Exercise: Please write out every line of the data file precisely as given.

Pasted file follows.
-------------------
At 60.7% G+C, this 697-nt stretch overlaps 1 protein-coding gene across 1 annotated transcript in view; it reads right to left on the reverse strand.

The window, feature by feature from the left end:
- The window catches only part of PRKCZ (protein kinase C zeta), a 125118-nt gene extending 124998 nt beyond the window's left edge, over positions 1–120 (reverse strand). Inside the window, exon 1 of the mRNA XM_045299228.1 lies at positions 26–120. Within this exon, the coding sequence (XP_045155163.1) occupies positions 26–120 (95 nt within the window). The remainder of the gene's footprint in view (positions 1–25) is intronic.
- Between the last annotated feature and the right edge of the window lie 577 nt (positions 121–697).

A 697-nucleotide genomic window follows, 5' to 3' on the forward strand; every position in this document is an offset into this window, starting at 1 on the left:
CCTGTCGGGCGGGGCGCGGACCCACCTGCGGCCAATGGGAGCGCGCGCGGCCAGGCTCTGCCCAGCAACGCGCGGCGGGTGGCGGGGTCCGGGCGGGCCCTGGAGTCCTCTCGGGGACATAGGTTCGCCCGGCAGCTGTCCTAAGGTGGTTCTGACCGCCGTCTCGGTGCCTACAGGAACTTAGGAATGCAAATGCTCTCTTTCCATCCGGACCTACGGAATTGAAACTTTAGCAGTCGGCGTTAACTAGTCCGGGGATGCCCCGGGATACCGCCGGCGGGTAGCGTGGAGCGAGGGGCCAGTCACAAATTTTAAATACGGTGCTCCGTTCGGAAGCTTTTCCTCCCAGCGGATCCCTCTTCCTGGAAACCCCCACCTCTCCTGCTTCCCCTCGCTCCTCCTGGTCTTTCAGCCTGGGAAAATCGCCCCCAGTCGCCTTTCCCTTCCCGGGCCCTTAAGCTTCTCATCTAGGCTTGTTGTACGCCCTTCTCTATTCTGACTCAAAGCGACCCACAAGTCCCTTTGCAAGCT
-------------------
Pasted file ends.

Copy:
At 60.7% G+C, this 697-nt stretch overlaps 1 protein-coding gene across 1 annotated transcript in view; it reads right to left on the reverse strand.

The window, feature by feature from the left end:
- The window catches only part of PRKCZ (protein kinase C zeta), a 125118-nt gene extending 124998 nt beyond the window's left edge, over positions 1–120 (reverse strand). Inside the window, exon 1 of the mRNA XM_045299228.1 lies at positions 26–120. Within this exon, the coding sequence (XP_045155163.1) occupies positions 26–120 (95 nt within the window). The remainder of the gene's footprint in view (positions 1–25) is intronic.
- Between the last annotated feature and the right edge of the window lie 577 nt (positions 121–697).

A 697-nucleotide genomic window follows, 5' to 3' on the forward strand; every position in this document is an offset into this window, starting at 1 on the left:
CCTGTCGGGCGGGGCGCGGACCCACCTGCGGCCAATGGGAGCGCGCGCGGCCAGGCTCTGCCCAGCAACGCGCGGCGGGTGGCGGGGTCCGGGCGGGCCCTGGAGTCCTCTCGGGGACATAGGTTCGCCCGGCAGCTGTCCTAAGGTGGTTCTGACCGCCGTCTCGGTGCCTACAGGAACTTAGGAATGCAAATGCTCTCTTTCCATCCGGACCTACGGAATTGAAACTTTAGCAGTCGGCGTTAACTAGTCCGGGGATGCCCCGGGATACCGCCGGCGGGTAGCGTGGAGCGAGGGGCCAGTCACAAATTTTAAATACGGTGCTCCGTTCGGAAGCTTTTCCTCCCAGCGGATCCCTCTTCCTGGAAACCCCCACCTCTCCTGCTTCCCCTCGCTCCTCCTGGTCTTTCAGCCTGGGAAAATCGCCCCCAGTCGCCTTTCCCTTCCCGGGCCCTTAAGCTTCTCATCTAGGCTTGTTGTACGCCCTTCTCTATTCTGACTCAAAGCGACCCACAAGTCCCTTTGCAAGCT